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Ask the Expert Question-and-Answer Archive
(Hard Chrome Plating)

by Randy Taylor, Advanced Tooling Corporation
April, 2008


Starting a Chrome Plating Shop

Q. I work for a real estate company in Lincolnton NC. I have a client who is interested in buying a general industrial property. However the property has not been used for this type of business use in awhile. My buyers are wanting to turn into a chrome plating/ polishing company. Just a small business but I have searched the internet for OSHA and EPA regulations for NC and it has become a maze trying to find what I need to know. Can you help me find the person I need to ask or the direct website that can help or let me know what types of ventalation do they need? Do they need public water source? Can they use a well? What types of public awareness do they need to do? How can I find out all these questions? I know that chrome plating can be very dangerous because of the enviromental and health issues and I just want to know how they can take care of the problems , get the building approved and not have any violations in the future. I would appreciate any info you can give.

A. I don’t want to discourage your clients, however, please tell them that they will probably need several times more money than they think they need to start a chrome plating shop.  There will be a long lead time from when they start organizing the business to when they can actually begin operations.  For example, the air permitting process alone could take six months or longer and they will most likely need to hire an engineering consultant to help them through that process. Also, there are a lot of modifications that will need to be made to the building, if it has not been used as a plating shop.  For example, a secondary containment system must be installed to prevent spills from seeping through to the ground.  Plus, they need air and water pollution control systems and hazardous waste storage/handling equipment.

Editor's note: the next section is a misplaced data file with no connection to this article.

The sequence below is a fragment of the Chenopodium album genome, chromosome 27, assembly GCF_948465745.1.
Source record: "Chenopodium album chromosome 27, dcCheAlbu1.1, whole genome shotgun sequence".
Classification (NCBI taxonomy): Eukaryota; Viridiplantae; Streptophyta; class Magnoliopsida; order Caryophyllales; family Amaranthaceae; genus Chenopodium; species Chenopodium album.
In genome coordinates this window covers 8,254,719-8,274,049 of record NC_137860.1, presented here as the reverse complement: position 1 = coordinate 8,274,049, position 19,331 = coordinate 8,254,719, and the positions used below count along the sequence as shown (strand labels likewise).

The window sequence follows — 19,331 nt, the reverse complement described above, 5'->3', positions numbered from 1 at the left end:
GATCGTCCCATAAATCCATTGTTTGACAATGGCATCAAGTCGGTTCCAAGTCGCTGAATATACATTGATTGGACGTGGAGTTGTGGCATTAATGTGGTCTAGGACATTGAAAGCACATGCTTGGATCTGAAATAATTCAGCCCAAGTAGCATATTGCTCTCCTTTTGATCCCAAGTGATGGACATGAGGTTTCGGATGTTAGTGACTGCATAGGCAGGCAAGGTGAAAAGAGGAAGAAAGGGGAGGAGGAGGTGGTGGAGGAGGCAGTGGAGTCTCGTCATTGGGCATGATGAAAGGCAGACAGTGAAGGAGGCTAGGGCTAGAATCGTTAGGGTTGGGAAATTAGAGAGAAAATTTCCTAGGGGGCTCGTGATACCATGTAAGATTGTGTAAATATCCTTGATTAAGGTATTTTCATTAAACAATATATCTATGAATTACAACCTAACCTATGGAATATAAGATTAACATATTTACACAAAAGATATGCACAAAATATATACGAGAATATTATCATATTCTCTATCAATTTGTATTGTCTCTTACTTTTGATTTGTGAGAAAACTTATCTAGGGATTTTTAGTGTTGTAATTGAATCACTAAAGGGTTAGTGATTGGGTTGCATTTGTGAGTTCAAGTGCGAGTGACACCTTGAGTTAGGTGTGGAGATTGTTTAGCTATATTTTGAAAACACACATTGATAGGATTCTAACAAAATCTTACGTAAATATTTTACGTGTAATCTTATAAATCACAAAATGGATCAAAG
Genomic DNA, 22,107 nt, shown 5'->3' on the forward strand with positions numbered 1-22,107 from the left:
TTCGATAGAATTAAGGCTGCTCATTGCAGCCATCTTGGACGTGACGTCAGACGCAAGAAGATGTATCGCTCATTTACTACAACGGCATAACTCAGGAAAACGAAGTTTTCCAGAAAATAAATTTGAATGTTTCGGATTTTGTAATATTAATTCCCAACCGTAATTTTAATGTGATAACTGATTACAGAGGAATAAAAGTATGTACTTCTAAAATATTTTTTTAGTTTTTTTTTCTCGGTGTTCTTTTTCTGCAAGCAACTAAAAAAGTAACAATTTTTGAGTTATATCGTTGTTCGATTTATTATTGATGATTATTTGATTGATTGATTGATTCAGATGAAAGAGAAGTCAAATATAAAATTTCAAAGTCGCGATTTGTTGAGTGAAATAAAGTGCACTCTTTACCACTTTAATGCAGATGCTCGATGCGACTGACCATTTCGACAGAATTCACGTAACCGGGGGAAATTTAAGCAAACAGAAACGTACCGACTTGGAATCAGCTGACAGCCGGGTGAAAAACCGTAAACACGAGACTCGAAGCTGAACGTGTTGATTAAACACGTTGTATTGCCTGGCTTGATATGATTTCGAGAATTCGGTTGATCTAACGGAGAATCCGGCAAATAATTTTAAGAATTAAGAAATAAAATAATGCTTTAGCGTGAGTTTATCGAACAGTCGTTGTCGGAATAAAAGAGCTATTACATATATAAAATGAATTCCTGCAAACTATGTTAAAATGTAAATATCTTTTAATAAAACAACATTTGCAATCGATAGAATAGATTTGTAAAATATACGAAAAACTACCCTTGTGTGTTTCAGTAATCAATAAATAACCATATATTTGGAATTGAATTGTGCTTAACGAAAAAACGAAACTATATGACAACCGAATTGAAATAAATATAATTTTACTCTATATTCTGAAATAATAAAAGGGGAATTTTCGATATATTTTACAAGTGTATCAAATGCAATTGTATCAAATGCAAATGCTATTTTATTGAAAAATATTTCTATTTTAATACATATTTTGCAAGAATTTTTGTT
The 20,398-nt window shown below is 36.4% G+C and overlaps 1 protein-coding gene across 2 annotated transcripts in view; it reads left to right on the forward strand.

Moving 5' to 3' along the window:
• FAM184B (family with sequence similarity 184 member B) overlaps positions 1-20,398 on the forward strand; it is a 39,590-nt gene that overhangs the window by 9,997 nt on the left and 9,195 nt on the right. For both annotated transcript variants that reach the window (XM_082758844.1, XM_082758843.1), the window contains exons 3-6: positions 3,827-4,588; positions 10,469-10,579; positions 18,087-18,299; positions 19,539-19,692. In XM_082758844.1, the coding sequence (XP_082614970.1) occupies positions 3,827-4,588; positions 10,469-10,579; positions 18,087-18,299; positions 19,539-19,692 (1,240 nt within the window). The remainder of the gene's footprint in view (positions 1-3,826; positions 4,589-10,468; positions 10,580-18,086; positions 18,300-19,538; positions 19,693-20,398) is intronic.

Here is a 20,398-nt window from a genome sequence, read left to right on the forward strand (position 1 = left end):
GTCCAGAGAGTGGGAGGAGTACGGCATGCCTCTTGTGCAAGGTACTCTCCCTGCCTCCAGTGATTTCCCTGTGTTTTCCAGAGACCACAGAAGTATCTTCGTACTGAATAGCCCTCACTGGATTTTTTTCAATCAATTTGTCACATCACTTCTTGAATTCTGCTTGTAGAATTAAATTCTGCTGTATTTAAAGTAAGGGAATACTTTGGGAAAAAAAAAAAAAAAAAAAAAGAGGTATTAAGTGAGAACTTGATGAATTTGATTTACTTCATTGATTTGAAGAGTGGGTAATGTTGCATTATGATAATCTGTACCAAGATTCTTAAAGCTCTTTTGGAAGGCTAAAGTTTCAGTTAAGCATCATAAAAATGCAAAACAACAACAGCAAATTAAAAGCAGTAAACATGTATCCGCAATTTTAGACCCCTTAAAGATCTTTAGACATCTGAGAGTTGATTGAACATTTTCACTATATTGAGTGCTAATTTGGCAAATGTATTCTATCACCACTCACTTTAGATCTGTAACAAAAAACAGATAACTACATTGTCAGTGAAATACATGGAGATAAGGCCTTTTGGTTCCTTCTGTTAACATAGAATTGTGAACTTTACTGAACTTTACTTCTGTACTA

My good friends at the Surface Technology Resource Center (STERC) have supplied the following information with regard to your question.  The STERC specializes in environmental compliance assistance for metal finishing companies.

Two key state agencies that your clients will need to deal with are:

North Carolina Department of Environment and Natural Resources  (air permit for chrome tanks, hazardous waste ID number, must submit wastewater baseline report before operating), and

North Carolina Dept. of Labor, Occupational Safety and Health Division  (rules regarding chromium in the workplace, general rules for electroplating processes, and general rules for manufacturing businesses).

Your clients will also need to deal with the local sewer authority for their wastewater discharge permit. Using a well as a source of water is okay, but they cannot use a septic tank for discharging electroplating wastewater.  They must connect to a city/county sewer system for process wastewater.

More information and points of contact for the applicable rules can be found here:

1.) Air permitting and wastewater requirements (general information for platers),  

2.) Hazardous waste (North Carolina),

3.) Air Permitting (North Carolina),  

4.) Occupational Safety and Health (North Carolina),  

5.) Stormwater permit (or no exposure certification) (North Carolina),    

For more information, you can contact George Cushnie (, 434-286-7781) at the STERC.




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You should consult with legal counsel and appropriate authorities before interpreting any regulations or undertaking any specific course of action.

Please note that many of the regulatory discussions on STERC refer to federal regulations. In many cases, states or local governments have promulgated relevant rules and standards
that are different and/or more stringent than the federal regulations. Therefore, to assure full compliance, you should investigate and comply with all applicable federal, state and local regulations.